Home Stretch

There's a definite split of opinion regarding West Virginia's basketball team.

Head coach Bob Huggins said he thought the Mountaineers were in the NCAA Tournament after they defeated Pitt 76-62 on Monday. Alex Ruoff thought likewise. Jamie Smalligan said WVU was in – of that night – but would likely need to beat St. John's Saturday in a noon match-up to seal it.

"I'll be my scholarship if we don't get in," he said. Then, the center quickly said he was joking. That essentially sums the mood of the Mountaineers. It is a team brimming with confidence that knows it is indeed on the correct side of the postseason bubble. It is also well aware that a loss at St. John's and a first-round exit from the Big East Tournament would leave many, Huggins included, sweating on Selection Sunday.

"You look around at the teams that are in the NCAA tournament and they haven't done what we've done," Huggins said. "We've had good games but we haven't finished enough. I don't think there's a doubt in anybody's mind that we are an NCAA tournament team."

Again, that is of now. The game at St. John's is the de facto game of the year. Win it, and a bid is nearly assured barring runs in the conference tournaments for other bubble teams. Lose it, and West Virginia will head back to New York City just three days later needing a victory in a more pressure situation – one that will be against a more difficult foe. A defeat could drop WVU from sixth to seventh if Pitt beats DePaul at home on Sunday. The Panthers would own the tiebreak because both teams are 1-1 against the other. The league then looks at the top seeded teams and factors in how schools performed against it. The Panthers beat Georgetown, while WVU lost. No other teams can catch the Mountaineers, as Villanova, Syracuse and Cincinnati have all lost nine league games. A win, combined with a Syracuse victory over Marquette in the Carrier Dome, and West Virginia finishes fifth via winning the head-to-head match-up with the Golden Eagles, who are now 11-6 in Big East play.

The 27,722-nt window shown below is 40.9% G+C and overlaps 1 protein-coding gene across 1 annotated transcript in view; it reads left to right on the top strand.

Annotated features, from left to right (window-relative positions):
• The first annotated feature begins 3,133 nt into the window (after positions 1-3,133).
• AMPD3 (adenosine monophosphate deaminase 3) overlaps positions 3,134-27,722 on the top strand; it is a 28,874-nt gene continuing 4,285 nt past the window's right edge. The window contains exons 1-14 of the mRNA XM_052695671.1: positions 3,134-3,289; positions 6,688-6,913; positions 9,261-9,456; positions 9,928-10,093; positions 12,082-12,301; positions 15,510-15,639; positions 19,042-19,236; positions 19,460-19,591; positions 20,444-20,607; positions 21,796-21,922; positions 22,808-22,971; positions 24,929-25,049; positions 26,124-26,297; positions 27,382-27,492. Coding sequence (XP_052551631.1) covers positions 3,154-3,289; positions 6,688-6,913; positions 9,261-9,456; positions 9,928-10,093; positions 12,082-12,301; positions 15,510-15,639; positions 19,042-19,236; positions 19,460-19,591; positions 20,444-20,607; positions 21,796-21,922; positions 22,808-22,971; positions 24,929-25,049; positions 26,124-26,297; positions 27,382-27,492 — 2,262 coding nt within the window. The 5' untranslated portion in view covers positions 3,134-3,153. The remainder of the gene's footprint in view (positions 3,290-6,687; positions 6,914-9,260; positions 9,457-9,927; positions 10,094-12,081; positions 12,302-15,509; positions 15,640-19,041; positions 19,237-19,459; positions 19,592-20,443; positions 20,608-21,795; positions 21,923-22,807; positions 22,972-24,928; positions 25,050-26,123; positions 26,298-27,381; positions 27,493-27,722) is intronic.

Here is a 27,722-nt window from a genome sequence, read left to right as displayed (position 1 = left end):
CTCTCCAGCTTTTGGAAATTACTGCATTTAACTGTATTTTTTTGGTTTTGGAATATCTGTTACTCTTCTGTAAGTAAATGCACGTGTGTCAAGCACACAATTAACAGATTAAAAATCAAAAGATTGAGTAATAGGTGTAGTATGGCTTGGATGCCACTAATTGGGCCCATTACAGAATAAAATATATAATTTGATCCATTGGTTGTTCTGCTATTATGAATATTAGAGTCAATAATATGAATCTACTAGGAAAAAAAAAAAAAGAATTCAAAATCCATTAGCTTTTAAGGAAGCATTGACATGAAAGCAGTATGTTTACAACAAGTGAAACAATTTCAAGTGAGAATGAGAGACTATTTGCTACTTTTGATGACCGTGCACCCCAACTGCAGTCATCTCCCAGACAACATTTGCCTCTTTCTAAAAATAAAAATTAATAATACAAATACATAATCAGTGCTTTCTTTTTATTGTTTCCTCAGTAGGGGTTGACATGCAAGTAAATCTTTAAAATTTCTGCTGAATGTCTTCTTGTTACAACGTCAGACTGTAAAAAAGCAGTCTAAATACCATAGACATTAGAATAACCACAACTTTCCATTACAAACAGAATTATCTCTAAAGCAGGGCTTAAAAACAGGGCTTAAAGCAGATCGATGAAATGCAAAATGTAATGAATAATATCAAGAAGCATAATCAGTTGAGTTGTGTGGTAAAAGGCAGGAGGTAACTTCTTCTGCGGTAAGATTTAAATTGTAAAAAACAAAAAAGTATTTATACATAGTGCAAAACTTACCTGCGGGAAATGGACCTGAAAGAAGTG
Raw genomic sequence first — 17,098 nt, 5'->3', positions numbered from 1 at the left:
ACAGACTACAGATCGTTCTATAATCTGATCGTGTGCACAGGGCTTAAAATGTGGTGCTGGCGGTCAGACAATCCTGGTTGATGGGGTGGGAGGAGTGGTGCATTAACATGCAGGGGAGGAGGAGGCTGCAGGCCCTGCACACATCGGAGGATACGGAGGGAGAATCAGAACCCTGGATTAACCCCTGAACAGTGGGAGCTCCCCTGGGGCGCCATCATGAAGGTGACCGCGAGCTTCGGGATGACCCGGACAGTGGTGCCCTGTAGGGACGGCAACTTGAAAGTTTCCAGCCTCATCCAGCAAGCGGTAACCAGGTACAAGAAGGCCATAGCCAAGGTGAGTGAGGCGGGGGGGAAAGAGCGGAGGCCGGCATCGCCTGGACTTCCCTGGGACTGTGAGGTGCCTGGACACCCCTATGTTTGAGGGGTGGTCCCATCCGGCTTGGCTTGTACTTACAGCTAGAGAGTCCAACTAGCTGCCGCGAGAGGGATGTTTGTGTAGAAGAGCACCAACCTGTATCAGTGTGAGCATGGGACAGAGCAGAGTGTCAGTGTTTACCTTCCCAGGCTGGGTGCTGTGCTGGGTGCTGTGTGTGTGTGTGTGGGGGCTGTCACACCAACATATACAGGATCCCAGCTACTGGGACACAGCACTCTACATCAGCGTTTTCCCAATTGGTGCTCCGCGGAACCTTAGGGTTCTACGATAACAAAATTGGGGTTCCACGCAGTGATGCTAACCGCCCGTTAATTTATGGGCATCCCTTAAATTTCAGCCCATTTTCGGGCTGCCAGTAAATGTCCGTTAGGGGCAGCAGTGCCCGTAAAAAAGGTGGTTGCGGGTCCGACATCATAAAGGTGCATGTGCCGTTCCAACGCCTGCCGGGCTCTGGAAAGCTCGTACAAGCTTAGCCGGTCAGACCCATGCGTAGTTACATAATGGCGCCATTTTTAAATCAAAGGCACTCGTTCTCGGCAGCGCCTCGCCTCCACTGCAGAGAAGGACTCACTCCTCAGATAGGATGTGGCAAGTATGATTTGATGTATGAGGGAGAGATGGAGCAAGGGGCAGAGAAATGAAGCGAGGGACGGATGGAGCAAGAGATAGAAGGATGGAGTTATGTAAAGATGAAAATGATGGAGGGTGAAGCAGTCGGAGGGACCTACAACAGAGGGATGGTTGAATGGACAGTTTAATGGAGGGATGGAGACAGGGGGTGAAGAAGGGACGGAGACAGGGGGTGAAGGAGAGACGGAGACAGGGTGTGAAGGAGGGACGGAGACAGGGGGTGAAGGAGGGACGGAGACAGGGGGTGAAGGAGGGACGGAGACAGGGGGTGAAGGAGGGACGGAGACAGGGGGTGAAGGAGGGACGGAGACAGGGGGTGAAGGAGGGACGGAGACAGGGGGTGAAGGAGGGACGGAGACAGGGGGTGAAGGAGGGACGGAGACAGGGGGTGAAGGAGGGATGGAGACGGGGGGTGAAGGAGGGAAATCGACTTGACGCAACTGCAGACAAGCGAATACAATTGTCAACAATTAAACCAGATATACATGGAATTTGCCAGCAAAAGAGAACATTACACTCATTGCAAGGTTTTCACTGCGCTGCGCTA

Of now, West Virginia, with a win, would likely finish sixth and play in the late game on Wednesday against Seton Hall. WVU easily beat Bobby Gonzales' Pirates 89-68 on Feb. 17 at home. A win there would pit it against third-seeded Notre Dame. A boost to fifth gives West Virginia yet another first round Big East Tournament game against Providence at 2 p.m. A win, and the second round foe is four-seed Connecticut. This is obviously fluid and predicated on beating the Red Storm.

WVU (21-9, 10-7) won the first match-up 73-64 in a game in which Huggins will admit WVU thought it could simply show up and dominate. It cannot do that in Madison Square Garden, and Huggins reiterated that the Mountaineers must thoroughly run through its sets, something that has gotten significantly better as the season has progressed. The coach said WVU executed very well versus Pitt in the latter game after just standing round at time earlier in the season, the Red Storm (11-18, 5-12) game included. This time, Norm Roberts' team will have nothing more to play for than pride and the all-time greats the school is honoring before the game. The emotion should be reasonably high in the arena, which should be beneficial to give younger players – 10 of 15 on this year's roster are freshmen or sophomores – like John Flowers a feel for both the building's floor and surroundings and a glimpse of what tourney games are like.

The Johnnies have lost six of their last seven games and 12 of the last 16. The Red Storm are just 8-7 at home, with a 1-5 mark inside the World's Most Famous Arena. Roberts' three-guard, two-forward lineup hasn't shot well enough to worry most foes and, if West Virginia, winners of seven of their last 10 at Madison Square Garden, continues to execute and run through sets, there is little reason it can't stay with SJU on the boards and win an eighth straight in the series. There is too much at stake to think it would do otherwise.

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